The expectations are high and the returns immediate for Andonovski, who will be tasked with getting the U.S. women back to the top of the medal podium at the Olympics in Japan after a rough quarterfinal exit in Brazil in 2016. An underrated task for Andonovski is how he manages the player pool and the veterans on the wrong side of their primes, with only 18 players making the Olympic squad.
6. Sergiño signs on
The U.S. men's national team's biggest win of 2019 arguably came in the recruiting game, as it landed 19-year-old Dutch-American fullback Sergiño Dest's international allegiance. Dest has come through the U.S. youth system and performed at U-17 and U-20 World Cups, whereas the Netherlands latched onto him only when he seized more playing time at Ajax, and that initial loyalty appears to have been rewarded. In Dest, the U.S. has a fullback pillar to build around for years to come, which is not something to take lightly considering the recent state of the player pool.
5. Chaos after Canada and Berhalter's up-and-down first year
The U.S. men's national team ultimately won its Concacaf Nations League group and will play in the semifinals in 2020, but the road was not the smoothest. A loss in Canada–the first to the neighbors up north in 34 years–opened up all kinds of angst among supporters and critics. Was some of that bigger-picture, pent-up anger at U.S. Soccer that needed a target? Probably. But Year 1 of the Berhalter era included some extreme ups and downs, not to mention attendance figures that continue to underwhelm.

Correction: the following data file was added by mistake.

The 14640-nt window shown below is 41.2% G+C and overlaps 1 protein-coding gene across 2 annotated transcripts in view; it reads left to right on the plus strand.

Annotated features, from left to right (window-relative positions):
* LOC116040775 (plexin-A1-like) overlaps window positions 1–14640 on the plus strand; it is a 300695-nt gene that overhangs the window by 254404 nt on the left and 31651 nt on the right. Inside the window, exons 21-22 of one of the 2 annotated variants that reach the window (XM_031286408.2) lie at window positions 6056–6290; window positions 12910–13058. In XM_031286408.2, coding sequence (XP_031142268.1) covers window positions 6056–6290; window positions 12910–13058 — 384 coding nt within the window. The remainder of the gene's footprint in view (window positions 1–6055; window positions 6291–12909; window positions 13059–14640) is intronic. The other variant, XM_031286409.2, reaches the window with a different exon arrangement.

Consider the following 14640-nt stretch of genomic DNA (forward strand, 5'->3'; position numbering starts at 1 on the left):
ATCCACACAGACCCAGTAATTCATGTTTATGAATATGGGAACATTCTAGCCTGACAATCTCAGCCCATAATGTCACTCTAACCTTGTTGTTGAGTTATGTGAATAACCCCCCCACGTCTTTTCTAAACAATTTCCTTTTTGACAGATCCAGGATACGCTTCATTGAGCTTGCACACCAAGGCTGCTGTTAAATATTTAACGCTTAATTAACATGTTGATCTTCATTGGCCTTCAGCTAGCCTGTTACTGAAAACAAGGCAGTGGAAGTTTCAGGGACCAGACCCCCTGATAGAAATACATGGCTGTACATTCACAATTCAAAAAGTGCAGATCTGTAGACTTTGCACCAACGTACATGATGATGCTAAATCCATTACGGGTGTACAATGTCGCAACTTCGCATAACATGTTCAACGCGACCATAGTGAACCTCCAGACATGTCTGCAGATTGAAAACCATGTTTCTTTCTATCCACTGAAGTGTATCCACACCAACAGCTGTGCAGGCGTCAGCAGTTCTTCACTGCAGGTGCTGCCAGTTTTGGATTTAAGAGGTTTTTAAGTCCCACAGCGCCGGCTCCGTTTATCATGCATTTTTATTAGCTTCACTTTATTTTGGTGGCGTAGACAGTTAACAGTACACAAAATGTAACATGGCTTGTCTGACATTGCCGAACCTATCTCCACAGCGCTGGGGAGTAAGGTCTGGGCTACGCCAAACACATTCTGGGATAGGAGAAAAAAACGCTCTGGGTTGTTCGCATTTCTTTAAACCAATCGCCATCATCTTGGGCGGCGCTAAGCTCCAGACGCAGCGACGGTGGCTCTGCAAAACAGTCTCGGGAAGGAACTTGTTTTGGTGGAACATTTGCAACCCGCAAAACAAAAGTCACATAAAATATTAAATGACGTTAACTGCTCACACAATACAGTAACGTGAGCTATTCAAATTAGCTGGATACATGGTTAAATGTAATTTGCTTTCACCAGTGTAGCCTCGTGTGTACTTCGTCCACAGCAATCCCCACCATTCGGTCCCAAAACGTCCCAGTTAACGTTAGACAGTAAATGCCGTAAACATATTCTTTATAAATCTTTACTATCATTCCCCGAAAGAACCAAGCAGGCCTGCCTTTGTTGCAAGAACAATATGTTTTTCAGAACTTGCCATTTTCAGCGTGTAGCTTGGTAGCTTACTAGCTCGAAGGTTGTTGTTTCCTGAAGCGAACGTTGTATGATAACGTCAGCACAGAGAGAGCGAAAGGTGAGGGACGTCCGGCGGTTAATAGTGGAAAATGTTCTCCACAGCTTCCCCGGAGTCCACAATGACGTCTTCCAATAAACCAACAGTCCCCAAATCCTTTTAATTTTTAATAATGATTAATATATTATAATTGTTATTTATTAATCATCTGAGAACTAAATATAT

The initial positivity and praise of his tactical detail was quickly turned into skepticism and criticism, especially after home losses to Jamaica and Venezuela before the Gold Cup and a pair of defeats to Mexico in the Gold Cup final and the first friendly after it. It didn't help Berhalter's cause that players like Jozy Altidore, Tyler Adams, Christian Pulisic and Weston McKennie all missed time with injuries, but such is life as an international manager. Berhalter and Stewart claim the process is on the right track regardless of results, but there's a real need for adjustment and for some of the younger prospects to earn their way into becoming starting lineup mainstays in order for any dynamic improvement to take place in 2020.
4. When Glassdoor reviews get real
"Never read the comments" is a familiar refrain, but in the case of anonymous Glassdoor reviews from U.S. Soccer employees, the comments were must-read material. The reviews, verified and amplified by the New York Times, lifted the lid on the culture inside Soccer House and forced U.S. Soccer to take a good, hard look at itself. Some in-house changes have already been put in motion, and president Carlos Cordeiro is saying all the right things, but time will tell how influential those calls for help–and their impact on the CEO choice–truly wind up being.
3. Pulisic nets record transfer, wins POY again
Only two days into 2019 came a U.S. Soccer bombshell: Christian Pulisic secured a $73 million move to Premier League side Chelsea from Borussia Dortmund. It blew away the previous transfer record for an American player and ended the guessing game of where the Pennsylvania native would go.